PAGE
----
What does smoking have to do with wound healing?

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The detriment of smoking is not only pigeonholed in the lungs. The active ingredients in the tobacco pass into the bloodstream and continue to exert their effects on your system. And what active ingredients are we talking about?

These are:

  •  Nicotine
  • Carbon monoxide
  • Hydrogen cyanide

Nicotine is the addictive ingredient of tobacco and is what the smoker really craves. But while you might be relaxing at a long beach, lifting that cigarette to your lips before luckily striking that match, keep in mind that procedure you have next week.

This is because nicotine is a potent vasoconstrictor. The amount in a couple of cigarettes cuts down blood flow by about 30 per cent. Half of this blood flow will be restored in about 10 minutes but the tissue closer to the skin will have lower levels of oxygen for close to an hour.

When an individual ups this smoking to a pack a day, this vasoconstriction will take effect for the full 24 hours of a day! It should be noted that oxygen is required for the various processes involved in the optimal healing of wounds.

Lower oxygen levels can cause the formation of free radicals. These molecules disrupt the normal function of cell membranes, DNA and enzymes by stealing electrons from their constituent atoms in their lifelong bid to become whole again. This leaves many cells irreparably damaged and enzymes in a non-functional state.

Apart from causing the vessels to constrict, nicotine can bring about ischemia in the wounded area by making the platelets stick together in the small vessels. This greatly reduces the arrival of all the vital blood corpuscles and compounds needed for wound healing.

How do the other chemicals in cigarette smoke affect wound healing?

Whilst nicotine is wreaking its havoc in your body, carbon monoxide and hydrogen cyanide are throwing their own kind of party too.

Carbon monoxide cuts down on the supply of oxygen; a gas that we know for sure is vital in the replenishment of energy at the wound site in order to spur on the necessary repairs to the tissues.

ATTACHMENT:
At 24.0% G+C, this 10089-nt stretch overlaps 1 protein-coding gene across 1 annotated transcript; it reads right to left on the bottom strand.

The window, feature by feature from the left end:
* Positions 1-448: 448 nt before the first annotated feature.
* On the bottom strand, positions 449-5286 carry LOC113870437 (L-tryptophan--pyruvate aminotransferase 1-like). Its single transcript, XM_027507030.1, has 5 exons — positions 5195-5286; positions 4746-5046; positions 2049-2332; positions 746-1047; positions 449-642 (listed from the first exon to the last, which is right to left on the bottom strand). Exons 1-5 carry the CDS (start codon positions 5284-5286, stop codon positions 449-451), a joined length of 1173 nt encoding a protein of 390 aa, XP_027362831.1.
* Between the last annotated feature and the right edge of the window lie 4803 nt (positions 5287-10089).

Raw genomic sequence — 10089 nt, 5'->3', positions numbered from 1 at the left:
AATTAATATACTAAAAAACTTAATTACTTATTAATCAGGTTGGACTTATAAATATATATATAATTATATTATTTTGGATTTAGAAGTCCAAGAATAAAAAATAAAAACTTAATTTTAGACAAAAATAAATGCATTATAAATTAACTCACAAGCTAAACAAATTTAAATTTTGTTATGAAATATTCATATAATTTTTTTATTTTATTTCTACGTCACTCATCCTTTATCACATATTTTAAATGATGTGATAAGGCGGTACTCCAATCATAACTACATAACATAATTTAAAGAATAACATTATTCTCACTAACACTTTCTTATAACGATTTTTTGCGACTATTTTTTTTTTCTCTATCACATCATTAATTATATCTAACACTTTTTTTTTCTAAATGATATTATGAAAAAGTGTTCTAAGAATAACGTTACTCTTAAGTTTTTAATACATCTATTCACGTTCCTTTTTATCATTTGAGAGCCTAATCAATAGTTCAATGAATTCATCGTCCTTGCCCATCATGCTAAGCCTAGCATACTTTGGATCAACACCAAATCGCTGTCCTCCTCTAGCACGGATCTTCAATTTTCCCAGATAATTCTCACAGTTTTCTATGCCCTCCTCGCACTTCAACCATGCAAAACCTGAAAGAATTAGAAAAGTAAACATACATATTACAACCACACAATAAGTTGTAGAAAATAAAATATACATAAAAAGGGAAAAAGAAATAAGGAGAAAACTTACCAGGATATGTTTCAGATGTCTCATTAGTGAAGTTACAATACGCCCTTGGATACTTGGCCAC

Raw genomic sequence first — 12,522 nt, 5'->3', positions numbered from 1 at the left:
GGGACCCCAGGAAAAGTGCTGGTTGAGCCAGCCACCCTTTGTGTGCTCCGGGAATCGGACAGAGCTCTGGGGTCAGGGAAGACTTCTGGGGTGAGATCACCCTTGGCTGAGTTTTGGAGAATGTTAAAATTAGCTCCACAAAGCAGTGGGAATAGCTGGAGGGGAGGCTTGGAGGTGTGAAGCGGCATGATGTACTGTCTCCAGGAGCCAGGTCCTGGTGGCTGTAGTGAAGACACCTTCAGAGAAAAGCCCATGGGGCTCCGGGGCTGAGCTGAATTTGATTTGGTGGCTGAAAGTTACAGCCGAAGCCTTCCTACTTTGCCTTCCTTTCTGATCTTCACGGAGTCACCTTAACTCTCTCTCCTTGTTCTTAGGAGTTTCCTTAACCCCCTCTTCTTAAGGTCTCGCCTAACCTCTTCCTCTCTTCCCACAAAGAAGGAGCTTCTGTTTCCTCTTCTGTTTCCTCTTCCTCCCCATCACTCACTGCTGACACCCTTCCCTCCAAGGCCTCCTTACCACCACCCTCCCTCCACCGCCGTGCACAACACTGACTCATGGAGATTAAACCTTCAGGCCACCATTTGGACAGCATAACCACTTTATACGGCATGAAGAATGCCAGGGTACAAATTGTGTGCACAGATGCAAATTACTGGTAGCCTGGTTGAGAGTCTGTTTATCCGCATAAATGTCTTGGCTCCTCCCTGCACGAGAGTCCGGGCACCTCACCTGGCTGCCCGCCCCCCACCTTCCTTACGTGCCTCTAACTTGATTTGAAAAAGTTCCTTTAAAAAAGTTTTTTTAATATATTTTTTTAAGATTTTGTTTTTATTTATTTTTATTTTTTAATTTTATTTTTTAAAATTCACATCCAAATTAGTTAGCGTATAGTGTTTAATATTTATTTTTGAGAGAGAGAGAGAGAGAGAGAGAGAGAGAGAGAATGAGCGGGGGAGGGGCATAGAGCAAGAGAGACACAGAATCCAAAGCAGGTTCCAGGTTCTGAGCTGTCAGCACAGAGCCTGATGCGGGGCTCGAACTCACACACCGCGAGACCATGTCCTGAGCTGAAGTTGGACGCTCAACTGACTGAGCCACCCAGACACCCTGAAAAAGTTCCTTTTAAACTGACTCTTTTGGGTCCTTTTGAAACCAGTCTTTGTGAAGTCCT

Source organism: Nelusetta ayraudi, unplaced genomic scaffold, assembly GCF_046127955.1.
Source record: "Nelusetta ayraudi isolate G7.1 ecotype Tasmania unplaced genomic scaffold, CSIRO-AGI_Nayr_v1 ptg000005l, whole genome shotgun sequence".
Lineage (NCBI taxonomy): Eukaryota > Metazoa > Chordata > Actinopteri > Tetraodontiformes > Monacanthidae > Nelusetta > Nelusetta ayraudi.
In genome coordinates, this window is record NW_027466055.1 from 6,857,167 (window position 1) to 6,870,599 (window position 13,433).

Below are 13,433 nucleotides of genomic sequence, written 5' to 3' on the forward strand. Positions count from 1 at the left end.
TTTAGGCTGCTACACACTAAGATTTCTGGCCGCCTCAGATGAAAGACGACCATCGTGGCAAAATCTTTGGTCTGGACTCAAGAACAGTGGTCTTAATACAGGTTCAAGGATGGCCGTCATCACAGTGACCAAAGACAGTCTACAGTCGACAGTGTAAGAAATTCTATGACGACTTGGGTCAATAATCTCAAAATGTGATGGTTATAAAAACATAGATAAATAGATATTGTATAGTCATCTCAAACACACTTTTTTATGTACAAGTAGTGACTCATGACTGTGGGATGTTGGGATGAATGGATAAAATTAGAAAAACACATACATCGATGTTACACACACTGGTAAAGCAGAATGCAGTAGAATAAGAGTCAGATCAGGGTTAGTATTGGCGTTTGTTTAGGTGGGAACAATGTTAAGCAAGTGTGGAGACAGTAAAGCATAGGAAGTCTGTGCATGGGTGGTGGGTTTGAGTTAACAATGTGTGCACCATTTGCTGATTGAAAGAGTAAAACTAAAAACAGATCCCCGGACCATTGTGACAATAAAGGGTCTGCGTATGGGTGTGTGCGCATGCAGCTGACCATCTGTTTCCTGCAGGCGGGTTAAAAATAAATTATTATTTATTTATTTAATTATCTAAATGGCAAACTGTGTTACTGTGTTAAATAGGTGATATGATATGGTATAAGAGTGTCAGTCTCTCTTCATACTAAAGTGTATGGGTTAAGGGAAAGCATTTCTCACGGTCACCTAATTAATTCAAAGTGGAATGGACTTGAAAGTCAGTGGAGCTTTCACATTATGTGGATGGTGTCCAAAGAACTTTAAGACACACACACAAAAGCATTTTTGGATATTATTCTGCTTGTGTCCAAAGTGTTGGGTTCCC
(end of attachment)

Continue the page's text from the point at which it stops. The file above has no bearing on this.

On the other hand, hydrogen cyanide interferes with the enzyme activity at cellular level. The chemical inhibits the enzymes – and there are plenty of those – that speed up the recovery processes.

So put together, all these chemicals in cigarette smoke will make the healing process longer than it should be. Numerous studies have shown that smokers take longer to heal after surgeries, be it cosmetic or otherwise.

What you should do

Before you go in for any procedure, you should stop smoking for at least two weeks. This will ensure that your body has cleansed itself of the cigarette chemicals that would have otherwise interfered with the wound recovery process.

You should also endeavour to resist the urge to light one up after the surgery because the same reasoning applies.

Apart from pocketing your pack and putting away your lighter, you should endeavour to consume foods rich in antioxidants like vitamin C (internal link[effects of nutrition]). As an antioxidant, this acid – readily available in fruits – neutralises the hazardous effects of the free radicals, leaving the wounds to heal nicely and quickly.

So, in your recuperation period, it seems to make sense to replace those cigs with figs, no?

Vitamin E is also an important antioxidant and is vital in making sure that the integrity of the cell membrane remains intact. This prevents cell damage and ensures that the healing process moves on without a hitch.

At Aroze Dermal Therapies, we avail all this information to you so that you have an excellent healing process, with as minimal scarring as possible.

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Marnina Diprose holds a Bachelor Health Science in Dermal Therapies, a Diploma of Beauty Therapy and a Vocational Certificate of Laser and Light. Marnina has a strong passion in scar revision and holistic approaches to patient care. For media inquiries or if you have an interest in blog contribution please email info@arozedermaltherapies.com.au 


References

Silverstein, P. (1992). Smoking and wound healing. The American journal of medicine, 93(1), S22-S24.

MacKay, D. J., & Miller, A. L. (2003). Nutritional support for wound healing. Alternative medicine review, 8(4), 359-378.

Smoking. (2018). [image] Available at: http://www.sydney-acupuncture-clinic.com/sydney-quit-smoking.html [Accessed 14 Mar. 2018].

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